The State of the Blogosphere
With 2007 drawing to a close, I've noticed a couple of posts on the "state of the blogosphere" and predictions about the future. At Volokh, Orin Kerr remarks that 2007, for the most part "was a year of little growth or even a slight decline among law blogs." Kerr cites David Lat's Above the Law as the year's biggest success, but other than that, he senses that "there hasn't been a lot of growth in overall law blog postings and readership." Kerr offers two possibilities: Either blogging has hit a saturation point, or blogger enthusiasm is declining as some begin realize that blogging involves "a lot of hard work."
Daniel Solove picks up the conversation at Concurring Opinions. To some degree, Solove agrees with Kerr that blogging may have reached a saturation point. Solove explains:
Many blogs have very small audiences. Only a few law blogs have more than 1000 readers per day. My guess is that the number of law blogs with more than 1000 readers has not increased dramatically over the past few years. There are so many blogs that a person can read, and many folks have found their favorites now and are content.
Solove also offers some interesting predictions about the future of blogging. These include:
- Popular blogs will continue to grow their audience, and only a few new blogs will break into the upper echelons;
- More law professors and lawyers will blog, some temporarily as guest bloggers;
- More new and/or younger law professors will blog to advance their careers;
- Blog readership will grow steadily, albeit not exponentially, and most new readers will gravitate to established blogs.
Kerr and Solove raise some sound points, but I think that there's much that they've overlooked. Here are my predictions:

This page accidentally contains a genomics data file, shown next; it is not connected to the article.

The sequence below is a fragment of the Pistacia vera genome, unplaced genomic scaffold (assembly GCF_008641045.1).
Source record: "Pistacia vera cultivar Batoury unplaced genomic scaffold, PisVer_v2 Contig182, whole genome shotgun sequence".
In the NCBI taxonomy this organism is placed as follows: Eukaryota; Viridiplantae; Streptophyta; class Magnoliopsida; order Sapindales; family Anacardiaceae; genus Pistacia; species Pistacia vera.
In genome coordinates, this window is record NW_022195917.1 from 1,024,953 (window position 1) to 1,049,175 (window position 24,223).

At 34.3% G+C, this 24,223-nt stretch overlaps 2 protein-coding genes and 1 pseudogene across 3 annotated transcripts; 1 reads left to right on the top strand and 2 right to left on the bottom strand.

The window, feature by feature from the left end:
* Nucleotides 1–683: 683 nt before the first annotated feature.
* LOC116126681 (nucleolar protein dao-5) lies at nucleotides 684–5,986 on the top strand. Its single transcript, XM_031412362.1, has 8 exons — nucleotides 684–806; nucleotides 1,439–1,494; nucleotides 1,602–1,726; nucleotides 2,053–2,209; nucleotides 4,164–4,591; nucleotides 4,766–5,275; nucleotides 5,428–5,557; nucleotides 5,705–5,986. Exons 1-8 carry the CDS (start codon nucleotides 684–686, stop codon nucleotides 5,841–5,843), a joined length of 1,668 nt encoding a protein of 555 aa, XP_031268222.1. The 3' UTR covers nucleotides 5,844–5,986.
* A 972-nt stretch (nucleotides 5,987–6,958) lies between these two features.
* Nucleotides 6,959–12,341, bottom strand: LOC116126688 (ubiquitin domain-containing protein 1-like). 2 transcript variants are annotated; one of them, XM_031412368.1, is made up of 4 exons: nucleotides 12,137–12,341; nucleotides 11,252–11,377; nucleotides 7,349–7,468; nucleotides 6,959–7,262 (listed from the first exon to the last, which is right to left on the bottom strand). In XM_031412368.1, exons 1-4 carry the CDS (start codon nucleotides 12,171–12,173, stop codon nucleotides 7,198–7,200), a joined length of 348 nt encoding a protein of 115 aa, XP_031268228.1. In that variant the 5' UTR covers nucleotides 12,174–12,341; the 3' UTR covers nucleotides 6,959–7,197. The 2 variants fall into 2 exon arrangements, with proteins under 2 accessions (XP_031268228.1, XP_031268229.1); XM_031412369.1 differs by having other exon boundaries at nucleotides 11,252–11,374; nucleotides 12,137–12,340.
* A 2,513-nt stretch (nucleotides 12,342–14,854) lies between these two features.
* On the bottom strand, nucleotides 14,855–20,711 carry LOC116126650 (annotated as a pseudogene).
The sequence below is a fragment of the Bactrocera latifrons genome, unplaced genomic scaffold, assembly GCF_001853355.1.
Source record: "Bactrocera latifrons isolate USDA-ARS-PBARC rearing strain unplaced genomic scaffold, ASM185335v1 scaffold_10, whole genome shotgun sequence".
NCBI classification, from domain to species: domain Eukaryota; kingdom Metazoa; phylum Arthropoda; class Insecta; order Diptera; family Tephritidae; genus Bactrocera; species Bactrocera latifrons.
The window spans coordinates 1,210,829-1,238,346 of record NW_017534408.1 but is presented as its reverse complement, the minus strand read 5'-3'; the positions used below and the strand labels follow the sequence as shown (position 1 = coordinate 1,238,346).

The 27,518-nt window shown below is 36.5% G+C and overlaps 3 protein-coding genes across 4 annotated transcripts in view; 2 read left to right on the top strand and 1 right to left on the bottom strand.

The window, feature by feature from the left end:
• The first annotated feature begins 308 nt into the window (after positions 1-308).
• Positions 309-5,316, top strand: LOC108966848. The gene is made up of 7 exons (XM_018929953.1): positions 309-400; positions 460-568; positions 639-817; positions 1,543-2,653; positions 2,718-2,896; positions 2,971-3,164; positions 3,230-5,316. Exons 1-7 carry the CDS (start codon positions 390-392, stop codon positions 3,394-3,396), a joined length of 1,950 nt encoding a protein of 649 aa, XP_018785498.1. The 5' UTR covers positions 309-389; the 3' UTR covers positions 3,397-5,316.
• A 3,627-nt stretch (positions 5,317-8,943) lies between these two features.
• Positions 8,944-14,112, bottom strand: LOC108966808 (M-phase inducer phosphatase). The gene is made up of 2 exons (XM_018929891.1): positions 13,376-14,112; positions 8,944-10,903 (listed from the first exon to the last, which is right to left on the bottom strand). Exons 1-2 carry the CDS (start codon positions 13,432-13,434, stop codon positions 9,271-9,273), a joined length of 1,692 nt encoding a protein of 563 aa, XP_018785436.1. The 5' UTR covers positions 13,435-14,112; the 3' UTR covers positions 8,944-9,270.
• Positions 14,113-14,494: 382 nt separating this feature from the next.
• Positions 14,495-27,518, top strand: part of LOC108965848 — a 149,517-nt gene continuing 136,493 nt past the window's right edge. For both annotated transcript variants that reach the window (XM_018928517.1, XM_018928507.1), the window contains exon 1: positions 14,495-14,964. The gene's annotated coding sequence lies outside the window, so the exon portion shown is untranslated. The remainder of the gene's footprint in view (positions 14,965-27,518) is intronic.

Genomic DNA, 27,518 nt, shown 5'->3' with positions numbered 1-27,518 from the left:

- We'll see many more lawyers, particularly those at small and midsize law firms, growing their business by starting blogs directed at local niche markets.
- With 2008 as an election year, we'll see a resurgence of blogs like Rick Hasen's Election Law Blog. Also expect added media attention on blogs like Doug Berman's Sentencing Law Blog, which covers sentencing issues such as capital punishment that may be potential fodder for presidential debates. SCOTUS Blog may also figure more prominently, as candidates are questioned about their views on potential Supreme Court nominees.
- 2008 will be a banner year for single-issue blogging, like David Rossmiller's coverage of "everything Richard Scruggs," Above the Law's coverage of Aaron Charney's lawsuit against Sullivan & Cromwell or Durham in Wonderland, covering the Duke lacrosse team rape case. Lawyers looking to write a "break-out blog" ought to identify a hot issue and run with it.
- With the increased availability of wireless Internet access, we can expect more live blogging of important trials and appellate arguments.
- Law firms will continue to flounder when it comes to PR in the blogosphere, as did Nixon Peabody with its response to the release of its theme song or Cohen Grigsby's troubles following a YouTube video featuring CG lawyers' immigration advice on how not to hire Americans or those firms that lobbed heavy-handed cease-and-desist letters. This year will be a learning year for law firms on how to protect their own reputation as well as that of their clients in the blogosphere. I predict that by the end of the year, law firms will surmount the learning curve, and we'll see more law firms using blogs in a more proactive way to promote their reputations.
- Finally, more lawyers will add video commentary to their blogs to add personality and differentiate them from the pack.
Now that my predictions are committed to writing, you can hold me to them at the end of next year. In the meantime, readers, what do you think lies ahead for blogging in 2008?
Posted by Carolyn Elefant on December 20, 2007 at 04:03 PM | Permalink
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